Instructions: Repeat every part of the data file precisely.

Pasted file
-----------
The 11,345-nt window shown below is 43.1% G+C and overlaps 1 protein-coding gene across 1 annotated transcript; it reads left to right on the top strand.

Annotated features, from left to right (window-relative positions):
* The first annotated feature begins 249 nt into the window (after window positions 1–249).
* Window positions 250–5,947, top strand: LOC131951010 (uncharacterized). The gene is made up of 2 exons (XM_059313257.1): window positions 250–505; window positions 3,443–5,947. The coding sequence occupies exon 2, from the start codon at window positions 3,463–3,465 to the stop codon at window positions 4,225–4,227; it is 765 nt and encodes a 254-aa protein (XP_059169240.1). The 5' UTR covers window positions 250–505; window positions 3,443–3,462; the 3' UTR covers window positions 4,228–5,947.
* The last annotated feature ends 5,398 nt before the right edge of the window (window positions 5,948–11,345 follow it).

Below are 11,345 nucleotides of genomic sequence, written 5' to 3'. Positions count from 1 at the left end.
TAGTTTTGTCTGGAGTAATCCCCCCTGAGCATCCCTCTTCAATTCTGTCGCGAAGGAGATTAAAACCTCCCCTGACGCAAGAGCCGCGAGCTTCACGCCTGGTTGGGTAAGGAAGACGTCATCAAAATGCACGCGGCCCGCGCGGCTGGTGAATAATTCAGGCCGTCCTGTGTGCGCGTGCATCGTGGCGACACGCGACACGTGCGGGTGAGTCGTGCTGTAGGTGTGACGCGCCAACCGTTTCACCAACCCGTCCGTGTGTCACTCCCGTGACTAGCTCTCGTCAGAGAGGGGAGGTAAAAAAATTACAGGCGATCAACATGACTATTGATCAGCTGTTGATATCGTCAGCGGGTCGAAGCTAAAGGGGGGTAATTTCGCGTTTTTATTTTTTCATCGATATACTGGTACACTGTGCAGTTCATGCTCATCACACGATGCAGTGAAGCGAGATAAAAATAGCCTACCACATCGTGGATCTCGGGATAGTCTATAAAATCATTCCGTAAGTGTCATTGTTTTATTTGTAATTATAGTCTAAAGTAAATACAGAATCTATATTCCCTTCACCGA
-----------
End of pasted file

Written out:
The 11,345-nt window shown below is 43.1% G+C and overlaps 1 protein-coding gene across 1 annotated transcript; it reads left to right on the top strand.

Annotated features, from left to right (window-relative positions):
* The first annotated feature begins 249 nt into the window (after window positions 1–249).
* Window positions 250–5,947, top strand: LOC131951010 (uncharacterized). The gene is made up of 2 exons (XM_059313257.1): window positions 250–505; window positions 3,443–5,947. The coding sequence occupies exon 2, from the start codon at window positions 3,463–3,465 to the stop codon at window positions 4,225–4,227; it is 765 nt and encodes a 254-aa protein (XP_059169240.1). The 5' UTR covers window positions 250–505; window positions 3,443–3,462; the 3' UTR covers window positions 4,228–5,947.
* The last annotated feature ends 5,398 nt before the right edge of the window (window positions 5,948–11,345 follow it).

Below are 11,345 nucleotides of genomic sequence, written 5' to 3'. Positions count from 1 at the left end.
TAGTTTTGTCTGGAGTAATCCCCCCTGAGCATCCCTCTTCAATTCTGTCGCGAAGGAGATTAAAACCTCCCCTGACGCAAGAGCCGCGAGCTTCACGCCTGGTTGGGTAAGGAAGACGTCATCAAAATGCACGCGGCCCGCGCGGCTGGTGAATAATTCAGGCCGTCCTGTGTGCGCGTGCATCGTGGCGACACGCGACACGTGCGGGTGAGTCGTGCTGTAGGTGTGACGCGCCAACCGTTTCACCAACCCGTCCGTGTGTCACTCCCGTGACTAGCTCTCGTCAGAGAGGGGAGGTAAAAAAATTACAGGCGATCAACATGACTATTGATCAGCTGTTGATATCGTCAGCGGGTCGAAGCTAAAGGGGGGTAATTTCGCGTTTTTATTTTTTCATCGATATACTGGTACACTGTGCAGTTCATGCTCATCACACGATGCAGTGAAGCGAGATAAAAATAGCCTACCACATCGTGGATCTCGGGATAGTCTATAAAATCATTCCGTAAGTGTCATTGTTTTATTTGTAATTATAGTCTAAAGTAAATACAGAATCTATATTCCCTTCACCGA